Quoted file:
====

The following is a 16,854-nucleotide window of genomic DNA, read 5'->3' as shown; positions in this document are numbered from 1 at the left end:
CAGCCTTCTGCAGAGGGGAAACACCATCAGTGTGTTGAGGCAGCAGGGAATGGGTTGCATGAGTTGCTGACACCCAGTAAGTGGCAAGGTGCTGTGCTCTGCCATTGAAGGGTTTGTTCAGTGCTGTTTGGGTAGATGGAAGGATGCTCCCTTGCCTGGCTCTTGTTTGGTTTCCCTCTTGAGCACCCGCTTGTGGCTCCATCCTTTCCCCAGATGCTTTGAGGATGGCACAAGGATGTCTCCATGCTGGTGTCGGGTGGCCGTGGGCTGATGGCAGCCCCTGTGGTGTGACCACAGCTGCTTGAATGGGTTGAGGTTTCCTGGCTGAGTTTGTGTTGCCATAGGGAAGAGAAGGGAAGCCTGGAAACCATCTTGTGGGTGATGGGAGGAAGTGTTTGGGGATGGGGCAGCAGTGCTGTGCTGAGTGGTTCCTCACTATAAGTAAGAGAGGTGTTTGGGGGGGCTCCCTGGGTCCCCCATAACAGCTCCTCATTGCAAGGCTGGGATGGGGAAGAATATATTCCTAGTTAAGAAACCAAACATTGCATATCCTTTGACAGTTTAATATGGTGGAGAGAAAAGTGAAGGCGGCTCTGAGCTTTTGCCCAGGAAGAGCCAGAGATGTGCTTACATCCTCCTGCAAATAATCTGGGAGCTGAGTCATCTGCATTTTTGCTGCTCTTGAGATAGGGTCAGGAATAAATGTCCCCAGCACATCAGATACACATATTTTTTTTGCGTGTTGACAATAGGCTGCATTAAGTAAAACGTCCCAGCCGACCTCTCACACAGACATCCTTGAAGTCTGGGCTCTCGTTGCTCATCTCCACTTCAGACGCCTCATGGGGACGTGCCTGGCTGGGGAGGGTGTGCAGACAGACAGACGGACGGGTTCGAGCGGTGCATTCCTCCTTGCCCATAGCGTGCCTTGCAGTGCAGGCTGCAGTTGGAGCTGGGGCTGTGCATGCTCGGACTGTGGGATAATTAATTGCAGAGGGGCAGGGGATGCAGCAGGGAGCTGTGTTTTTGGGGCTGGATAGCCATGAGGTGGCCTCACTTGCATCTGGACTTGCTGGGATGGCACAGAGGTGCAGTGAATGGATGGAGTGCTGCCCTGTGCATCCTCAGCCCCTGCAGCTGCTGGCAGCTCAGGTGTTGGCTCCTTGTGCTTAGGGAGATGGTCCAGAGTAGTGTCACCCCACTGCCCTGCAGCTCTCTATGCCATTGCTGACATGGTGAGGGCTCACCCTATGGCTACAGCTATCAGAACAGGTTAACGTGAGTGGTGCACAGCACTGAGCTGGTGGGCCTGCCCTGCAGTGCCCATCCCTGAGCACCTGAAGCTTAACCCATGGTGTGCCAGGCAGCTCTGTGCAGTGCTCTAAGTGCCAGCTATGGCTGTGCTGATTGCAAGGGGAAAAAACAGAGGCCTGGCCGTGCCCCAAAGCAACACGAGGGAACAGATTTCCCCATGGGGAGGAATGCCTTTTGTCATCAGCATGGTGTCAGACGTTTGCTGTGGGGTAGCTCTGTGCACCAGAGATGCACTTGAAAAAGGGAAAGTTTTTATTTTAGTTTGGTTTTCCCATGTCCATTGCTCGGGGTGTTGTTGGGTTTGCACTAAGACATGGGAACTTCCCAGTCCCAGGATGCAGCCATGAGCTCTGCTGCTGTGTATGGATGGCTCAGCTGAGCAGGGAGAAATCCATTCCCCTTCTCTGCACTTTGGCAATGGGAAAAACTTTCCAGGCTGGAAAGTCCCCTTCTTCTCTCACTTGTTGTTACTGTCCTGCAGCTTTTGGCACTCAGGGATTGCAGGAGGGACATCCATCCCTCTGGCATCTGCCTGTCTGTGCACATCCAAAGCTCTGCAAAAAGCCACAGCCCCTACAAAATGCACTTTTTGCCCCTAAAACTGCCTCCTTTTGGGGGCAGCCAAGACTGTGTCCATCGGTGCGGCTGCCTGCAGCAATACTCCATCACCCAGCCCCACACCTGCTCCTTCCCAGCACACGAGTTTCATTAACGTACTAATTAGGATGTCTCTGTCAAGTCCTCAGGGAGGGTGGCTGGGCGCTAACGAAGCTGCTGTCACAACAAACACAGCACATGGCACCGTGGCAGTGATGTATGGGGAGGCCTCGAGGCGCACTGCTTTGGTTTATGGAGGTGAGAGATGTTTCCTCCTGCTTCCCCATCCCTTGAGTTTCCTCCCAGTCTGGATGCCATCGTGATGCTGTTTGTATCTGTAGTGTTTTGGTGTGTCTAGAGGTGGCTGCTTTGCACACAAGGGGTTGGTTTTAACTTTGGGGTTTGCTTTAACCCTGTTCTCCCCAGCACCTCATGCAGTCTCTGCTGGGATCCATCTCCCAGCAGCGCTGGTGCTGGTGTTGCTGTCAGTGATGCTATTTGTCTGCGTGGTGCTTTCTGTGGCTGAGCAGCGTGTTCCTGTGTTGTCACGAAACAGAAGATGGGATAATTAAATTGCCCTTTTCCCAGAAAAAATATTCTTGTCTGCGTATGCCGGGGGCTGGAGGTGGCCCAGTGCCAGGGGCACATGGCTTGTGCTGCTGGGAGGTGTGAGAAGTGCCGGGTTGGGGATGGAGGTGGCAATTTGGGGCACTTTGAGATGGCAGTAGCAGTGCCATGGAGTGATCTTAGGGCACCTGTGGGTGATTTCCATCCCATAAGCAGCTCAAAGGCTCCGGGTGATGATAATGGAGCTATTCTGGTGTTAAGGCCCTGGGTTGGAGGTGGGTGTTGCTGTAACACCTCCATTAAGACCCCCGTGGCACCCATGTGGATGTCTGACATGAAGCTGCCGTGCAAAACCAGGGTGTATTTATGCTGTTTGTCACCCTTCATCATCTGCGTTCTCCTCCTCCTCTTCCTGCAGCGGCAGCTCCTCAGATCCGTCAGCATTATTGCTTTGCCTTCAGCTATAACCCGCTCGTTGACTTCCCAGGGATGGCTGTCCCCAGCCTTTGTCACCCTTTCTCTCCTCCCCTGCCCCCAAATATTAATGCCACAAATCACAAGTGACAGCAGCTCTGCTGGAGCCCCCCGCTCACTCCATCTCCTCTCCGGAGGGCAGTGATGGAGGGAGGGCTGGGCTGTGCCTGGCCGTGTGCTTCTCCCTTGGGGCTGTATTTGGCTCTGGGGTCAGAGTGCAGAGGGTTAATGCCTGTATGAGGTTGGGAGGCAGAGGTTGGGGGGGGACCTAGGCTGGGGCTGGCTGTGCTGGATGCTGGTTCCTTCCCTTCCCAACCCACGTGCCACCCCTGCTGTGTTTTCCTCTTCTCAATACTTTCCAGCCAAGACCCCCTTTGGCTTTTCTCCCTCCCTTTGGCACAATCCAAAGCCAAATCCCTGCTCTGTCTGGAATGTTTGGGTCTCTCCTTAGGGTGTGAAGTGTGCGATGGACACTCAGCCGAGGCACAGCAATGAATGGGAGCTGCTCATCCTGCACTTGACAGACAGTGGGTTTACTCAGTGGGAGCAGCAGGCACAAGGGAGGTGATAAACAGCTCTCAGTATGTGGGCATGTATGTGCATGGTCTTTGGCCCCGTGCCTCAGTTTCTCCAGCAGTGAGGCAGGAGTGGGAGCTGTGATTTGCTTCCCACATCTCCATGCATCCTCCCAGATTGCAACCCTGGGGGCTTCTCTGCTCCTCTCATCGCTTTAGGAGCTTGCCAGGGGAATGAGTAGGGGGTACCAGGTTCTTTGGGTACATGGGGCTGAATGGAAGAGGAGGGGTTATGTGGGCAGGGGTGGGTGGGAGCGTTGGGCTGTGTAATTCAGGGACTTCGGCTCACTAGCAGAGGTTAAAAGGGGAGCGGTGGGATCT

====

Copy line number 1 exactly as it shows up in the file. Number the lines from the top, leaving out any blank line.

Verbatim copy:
The following is a 16,854-nucleotide window of genomic DNA, read 5'->3' as shown; positions in this document are numbered from 1 at the left end: